Over the past several months, many schools including Seaford have had false alarms about gunsand/or explosive devices with notes that allege mass destruction or harm to occupants. We donot take these lightly, since the threat has now become a reality in many instances. The effectsof Hurricane Sandy and the most recent tragic event at Newtown have only further intensified theserious consequences of not bringing this public safety project to completion. Even on days wherethere is no discernible weather or emergency issue, the safety concerns in this area are easilyobservable. The normal flow of student walkers, cars and buses to and from the school at arrival anddismissal time on the only road that leads into and out of Bayview Avenue, creates a congested trafficsituation that is dangerous and no longer tolerable.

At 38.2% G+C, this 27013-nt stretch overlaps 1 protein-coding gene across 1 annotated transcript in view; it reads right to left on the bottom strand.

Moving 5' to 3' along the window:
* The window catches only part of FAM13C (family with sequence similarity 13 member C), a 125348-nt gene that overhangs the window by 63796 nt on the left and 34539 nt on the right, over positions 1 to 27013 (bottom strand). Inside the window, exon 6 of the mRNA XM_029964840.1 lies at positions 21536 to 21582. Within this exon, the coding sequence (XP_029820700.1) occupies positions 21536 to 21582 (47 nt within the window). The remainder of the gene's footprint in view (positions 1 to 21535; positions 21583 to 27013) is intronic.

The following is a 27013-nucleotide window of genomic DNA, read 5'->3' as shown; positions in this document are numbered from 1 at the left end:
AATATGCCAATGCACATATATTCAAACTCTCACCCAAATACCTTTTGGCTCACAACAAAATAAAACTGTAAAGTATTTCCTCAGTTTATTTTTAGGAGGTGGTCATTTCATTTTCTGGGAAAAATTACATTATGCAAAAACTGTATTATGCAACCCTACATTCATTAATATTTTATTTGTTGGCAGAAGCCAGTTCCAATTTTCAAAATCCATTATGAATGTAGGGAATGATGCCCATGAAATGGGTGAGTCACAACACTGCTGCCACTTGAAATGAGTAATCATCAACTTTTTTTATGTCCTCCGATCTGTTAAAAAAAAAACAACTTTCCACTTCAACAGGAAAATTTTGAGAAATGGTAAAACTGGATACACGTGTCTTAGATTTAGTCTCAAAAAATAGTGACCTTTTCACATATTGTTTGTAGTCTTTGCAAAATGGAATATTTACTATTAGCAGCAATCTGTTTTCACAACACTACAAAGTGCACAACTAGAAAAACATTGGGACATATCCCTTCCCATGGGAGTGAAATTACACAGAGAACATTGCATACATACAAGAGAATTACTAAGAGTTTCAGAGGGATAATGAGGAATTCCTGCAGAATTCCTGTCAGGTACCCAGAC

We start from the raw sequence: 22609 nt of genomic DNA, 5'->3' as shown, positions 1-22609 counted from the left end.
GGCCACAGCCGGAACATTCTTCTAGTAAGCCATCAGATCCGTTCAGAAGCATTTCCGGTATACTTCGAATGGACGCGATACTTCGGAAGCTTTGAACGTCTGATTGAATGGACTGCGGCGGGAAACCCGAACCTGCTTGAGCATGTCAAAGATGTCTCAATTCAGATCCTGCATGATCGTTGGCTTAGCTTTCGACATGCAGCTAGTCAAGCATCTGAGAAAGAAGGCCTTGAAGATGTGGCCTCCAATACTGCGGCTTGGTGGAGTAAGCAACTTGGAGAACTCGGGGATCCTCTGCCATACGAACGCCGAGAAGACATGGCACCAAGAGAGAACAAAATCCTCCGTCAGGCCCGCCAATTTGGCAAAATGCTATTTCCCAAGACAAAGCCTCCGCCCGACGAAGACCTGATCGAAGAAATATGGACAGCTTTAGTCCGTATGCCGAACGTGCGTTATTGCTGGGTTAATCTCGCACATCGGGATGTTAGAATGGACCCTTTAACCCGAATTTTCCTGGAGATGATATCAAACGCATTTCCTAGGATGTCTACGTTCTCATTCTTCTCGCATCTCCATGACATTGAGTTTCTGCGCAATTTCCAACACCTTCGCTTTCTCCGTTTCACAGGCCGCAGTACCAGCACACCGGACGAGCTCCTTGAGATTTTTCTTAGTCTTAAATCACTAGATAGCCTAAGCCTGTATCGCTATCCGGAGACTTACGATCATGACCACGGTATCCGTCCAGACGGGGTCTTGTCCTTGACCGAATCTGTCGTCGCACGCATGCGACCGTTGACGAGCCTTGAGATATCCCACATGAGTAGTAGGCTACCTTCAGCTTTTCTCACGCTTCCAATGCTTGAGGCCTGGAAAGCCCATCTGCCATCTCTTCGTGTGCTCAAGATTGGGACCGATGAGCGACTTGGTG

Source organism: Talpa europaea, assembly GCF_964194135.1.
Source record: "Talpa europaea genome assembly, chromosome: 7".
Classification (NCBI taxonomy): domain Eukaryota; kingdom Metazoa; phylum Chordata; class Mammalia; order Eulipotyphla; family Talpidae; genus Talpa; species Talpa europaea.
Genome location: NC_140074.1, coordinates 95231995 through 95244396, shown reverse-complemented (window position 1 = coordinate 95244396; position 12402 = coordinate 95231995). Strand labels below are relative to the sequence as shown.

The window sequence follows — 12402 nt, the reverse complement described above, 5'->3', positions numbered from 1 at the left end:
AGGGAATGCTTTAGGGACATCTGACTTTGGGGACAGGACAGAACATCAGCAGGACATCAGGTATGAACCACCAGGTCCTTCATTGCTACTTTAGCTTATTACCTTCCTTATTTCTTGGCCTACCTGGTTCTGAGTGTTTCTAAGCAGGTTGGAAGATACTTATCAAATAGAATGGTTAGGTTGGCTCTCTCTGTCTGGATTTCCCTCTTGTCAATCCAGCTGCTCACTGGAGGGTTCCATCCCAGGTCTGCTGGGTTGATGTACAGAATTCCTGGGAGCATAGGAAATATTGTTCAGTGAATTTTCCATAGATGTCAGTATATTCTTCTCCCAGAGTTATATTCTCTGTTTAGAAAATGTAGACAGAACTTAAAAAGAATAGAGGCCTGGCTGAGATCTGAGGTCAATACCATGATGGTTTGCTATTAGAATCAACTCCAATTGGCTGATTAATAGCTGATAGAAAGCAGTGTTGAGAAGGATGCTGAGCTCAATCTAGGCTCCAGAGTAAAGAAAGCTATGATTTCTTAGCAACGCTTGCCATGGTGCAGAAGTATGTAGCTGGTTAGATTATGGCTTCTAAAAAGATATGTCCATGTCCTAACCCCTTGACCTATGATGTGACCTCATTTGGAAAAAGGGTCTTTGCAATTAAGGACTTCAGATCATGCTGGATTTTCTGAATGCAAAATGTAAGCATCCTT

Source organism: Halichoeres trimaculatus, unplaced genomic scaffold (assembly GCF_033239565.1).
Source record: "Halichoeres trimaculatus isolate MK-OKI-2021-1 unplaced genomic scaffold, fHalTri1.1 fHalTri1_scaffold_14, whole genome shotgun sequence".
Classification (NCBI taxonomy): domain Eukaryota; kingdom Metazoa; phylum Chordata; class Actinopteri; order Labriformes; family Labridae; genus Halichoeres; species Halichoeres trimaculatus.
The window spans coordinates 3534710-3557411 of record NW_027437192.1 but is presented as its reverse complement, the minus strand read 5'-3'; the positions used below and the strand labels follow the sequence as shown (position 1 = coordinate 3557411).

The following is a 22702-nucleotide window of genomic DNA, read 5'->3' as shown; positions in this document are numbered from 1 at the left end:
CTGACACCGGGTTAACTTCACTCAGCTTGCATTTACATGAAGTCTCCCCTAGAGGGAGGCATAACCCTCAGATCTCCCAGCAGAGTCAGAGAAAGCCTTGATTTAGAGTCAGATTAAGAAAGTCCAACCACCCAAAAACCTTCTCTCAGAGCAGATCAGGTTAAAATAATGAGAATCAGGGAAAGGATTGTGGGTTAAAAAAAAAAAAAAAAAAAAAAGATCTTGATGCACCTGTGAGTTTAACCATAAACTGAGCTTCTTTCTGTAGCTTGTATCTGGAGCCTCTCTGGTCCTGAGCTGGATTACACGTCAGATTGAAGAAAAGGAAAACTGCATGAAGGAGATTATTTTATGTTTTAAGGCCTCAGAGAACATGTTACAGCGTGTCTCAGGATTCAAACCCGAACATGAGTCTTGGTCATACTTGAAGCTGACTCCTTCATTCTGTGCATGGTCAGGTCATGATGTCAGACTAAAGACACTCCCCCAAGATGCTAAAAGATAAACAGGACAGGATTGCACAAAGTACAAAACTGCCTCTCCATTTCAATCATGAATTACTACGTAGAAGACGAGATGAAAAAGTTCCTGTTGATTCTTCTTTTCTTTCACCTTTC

Adding to this is the public statement made by Legislator Dennis Dunne at a meeting last year wherehe publicly stated that if the Cedar Creek water treatment plant ever exploded, which is quite possibledue to methane gas, that event could have dire consequences to anyone in that area, again creatinga dangerous situation for our school.